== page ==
Diagnosis of leprosy

Leprosy was diagnosed when a patient had one of the following: skin lesions typical for leprosy; and/or thickened peripheral nerves; and/or acid fast bacilli on slit skin smears.[23] Patients with leprosy were then classified using the 1998 WHO classification in which patients are classified as paucibacillary (PB) if they have up to five skin lesions and as multibacillary (MB) if they have five or more skin lesions.[23] The Ridley-Jopling classification was made on the basis of the clinical features and bacterial index.[24]

Case definition for neuropathic pain.

Patients were defined as having neuropathic pain if distribution of pain was neuroanatomically plausible, confirmatory tests of neurological examination demonstrated positive or negative sensory signs confined to the innervation territory of the affected peripheral nerves, and pain was causally associated with having had leprosy.[7]


All patients were given a blank body chart (Figure 1) and asked to draw in any areas of pain. The clinician used the same chart to draw patches or skin lesions. A clinical history was then taken. Data was collected on past medical history, diagnosis of leprosy, leprosy antibiotic treatment, leprosy reactions (Type 1, ENL, Neuritis), past and current treatments for leprosy reactions, including corticosteroids, thalidomide, azathioprine and chloroquine. This was followed by a clinical evaluation and the patients completed the DN4 and GHQ-12 questionnaires. The DN4 was translated into Hindi and Marathi, and the GHQ-12 was translated to Hindi and simultaneously translated to Marathi when needed.

Nerve evaluation

Nerve enlargement and tenderness was clinically evaluated by palpation of the main peripheral nerves (great auricular, ulnar, median, lateral popliteal and posterior tibial), and defined as present or absent. Motor function was tested in the following nerves by assessing the muscle they supply: facial nerve (orbicularis oculi) ulnar nerve (abductor digiti minimi), median nerve (opponens pollicis) and common peroneal nerve (extensor hallucis longus). Sensory testing was done using a series of Semmes-Weinstein monofilaments (MF) (0.05 gm / 0.2 gm / 2 gm / 4 gm / 10 gm / 300 gm) to assess punctate static light touch perception in skin areas supplied by the ulnar, median and posterior tibial nerves.[25] Perception was assessed using a Yes/No response. Sensory impairment was defined as present when the MF threshold increased by three or more levels (filaments) on any site, or two levels on one site and at least one level on another site, or one level on three or more sites for one nerve [26], with a lower limit of 0.2 gm MF perception on the hands, face and leprosy skin lesions, and for 2 gm on the foot.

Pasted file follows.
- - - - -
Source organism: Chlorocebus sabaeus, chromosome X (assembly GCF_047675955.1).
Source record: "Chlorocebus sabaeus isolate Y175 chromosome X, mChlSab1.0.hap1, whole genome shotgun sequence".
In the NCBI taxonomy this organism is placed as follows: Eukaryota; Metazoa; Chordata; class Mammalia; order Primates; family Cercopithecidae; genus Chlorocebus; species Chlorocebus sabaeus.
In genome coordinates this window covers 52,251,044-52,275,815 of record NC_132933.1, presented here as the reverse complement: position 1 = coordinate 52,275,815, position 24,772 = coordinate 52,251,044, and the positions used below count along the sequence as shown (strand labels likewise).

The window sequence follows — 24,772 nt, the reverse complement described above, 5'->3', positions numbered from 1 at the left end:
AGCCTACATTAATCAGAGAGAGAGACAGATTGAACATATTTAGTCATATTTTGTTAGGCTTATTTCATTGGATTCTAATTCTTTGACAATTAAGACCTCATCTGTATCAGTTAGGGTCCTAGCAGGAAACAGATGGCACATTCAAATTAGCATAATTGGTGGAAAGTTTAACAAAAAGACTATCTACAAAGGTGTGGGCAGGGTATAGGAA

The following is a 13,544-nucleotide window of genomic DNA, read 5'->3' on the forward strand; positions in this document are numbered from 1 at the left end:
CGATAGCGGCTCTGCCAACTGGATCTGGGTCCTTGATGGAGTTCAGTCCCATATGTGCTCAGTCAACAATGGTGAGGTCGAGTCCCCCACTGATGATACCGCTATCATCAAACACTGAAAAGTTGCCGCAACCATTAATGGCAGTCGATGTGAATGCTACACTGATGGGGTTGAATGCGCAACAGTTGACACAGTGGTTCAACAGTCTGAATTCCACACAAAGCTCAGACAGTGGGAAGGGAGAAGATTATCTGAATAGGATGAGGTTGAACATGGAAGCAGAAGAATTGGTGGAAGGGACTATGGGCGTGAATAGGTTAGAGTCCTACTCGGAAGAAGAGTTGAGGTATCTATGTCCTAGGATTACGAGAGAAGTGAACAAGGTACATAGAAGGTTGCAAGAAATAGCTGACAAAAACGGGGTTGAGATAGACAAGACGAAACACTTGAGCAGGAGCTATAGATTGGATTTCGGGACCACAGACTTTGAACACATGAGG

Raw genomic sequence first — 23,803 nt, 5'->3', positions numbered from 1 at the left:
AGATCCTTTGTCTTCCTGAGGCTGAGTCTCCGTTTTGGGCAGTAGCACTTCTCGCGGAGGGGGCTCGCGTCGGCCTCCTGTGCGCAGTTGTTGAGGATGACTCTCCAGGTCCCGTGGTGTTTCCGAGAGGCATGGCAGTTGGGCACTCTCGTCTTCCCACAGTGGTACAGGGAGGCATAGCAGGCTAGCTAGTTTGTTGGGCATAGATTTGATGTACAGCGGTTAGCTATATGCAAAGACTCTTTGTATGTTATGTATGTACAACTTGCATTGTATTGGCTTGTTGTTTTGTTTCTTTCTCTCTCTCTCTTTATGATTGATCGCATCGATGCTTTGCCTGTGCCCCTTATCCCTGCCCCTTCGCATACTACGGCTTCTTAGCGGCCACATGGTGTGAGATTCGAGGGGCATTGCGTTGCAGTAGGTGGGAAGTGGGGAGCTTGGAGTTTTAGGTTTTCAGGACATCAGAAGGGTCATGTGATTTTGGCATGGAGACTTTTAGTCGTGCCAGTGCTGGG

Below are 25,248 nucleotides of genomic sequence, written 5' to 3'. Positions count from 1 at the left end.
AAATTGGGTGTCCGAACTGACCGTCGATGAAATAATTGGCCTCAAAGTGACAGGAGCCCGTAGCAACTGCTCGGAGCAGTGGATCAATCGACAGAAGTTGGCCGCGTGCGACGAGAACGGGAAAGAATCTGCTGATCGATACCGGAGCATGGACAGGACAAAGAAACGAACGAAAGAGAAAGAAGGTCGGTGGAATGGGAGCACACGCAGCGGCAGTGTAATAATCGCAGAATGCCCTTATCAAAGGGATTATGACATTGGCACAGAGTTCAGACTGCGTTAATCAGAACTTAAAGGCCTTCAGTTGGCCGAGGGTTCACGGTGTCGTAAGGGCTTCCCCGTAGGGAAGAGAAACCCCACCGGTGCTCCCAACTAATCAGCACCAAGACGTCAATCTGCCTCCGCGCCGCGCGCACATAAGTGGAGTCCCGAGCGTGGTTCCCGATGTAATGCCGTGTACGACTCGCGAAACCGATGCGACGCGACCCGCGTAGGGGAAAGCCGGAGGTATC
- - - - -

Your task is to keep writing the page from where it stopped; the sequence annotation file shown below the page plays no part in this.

Disability assessment

The WHO disability criteria, which has three levels, 0, 1 and 2, was used to document disability. Zero is scored when no disability is present, 1 when loss of sensation in hand or foot is present, and 2 when there is visible damage or disability including deformity, lagophthalmos or hand or foot ulcer.[25]

Neuropathic pain assessment and questionnaires

Both DN4 and GHQ-12 questionnaires were completed by the patient, with the clinician asking the questions since many patients were not functionally literate. When completing the DN4 questionnaire, if the patient had any of the symptoms, the area in which s/he had it was recorded beside each symptom. In these cases a clinical assessment of the area was undertaken, evaluating ‘hypoesthesia to touch’ by applying light touch with finger on the painful area and a non-painful area simultaneously, and ‘hypoesthesia to pinprick’ using the 300 g MF. Dynamic mechanical allodynia was evaluated using a brush on the painful area and patients responded Yes/No to the evoking of pain.

For the GHQ-12, the patients were asked how they had felt during the past four weeks. If they had any symptoms, they were asked what cause they attributed to them. Interpretation of the answers is based on a four point response scale scored using a bimodal method (symptom present: ‘not at all’  =  0, ‘same as usual’  =  0, ‘more than usual’  =  1 and ‘much more than usual’  =  1). A score of four or more indicates the presence of a disorder, without diagnosing the exact pathology.[17]

Ethical approval

Ethical approval was received from the London School of Hygiene and Tropical Medicine Ethics Committee prior to commencing the study. Ethical approval in India was received from the Bombay Leprosy Project Managing Committee.

Informed consent

On recruitment, patients were given an explanation of the study, which was translated to Hindi or Marathi when needed before being invited to sign the consent form which was also in Hindi and Marathi. No patient was paid to participate in the study.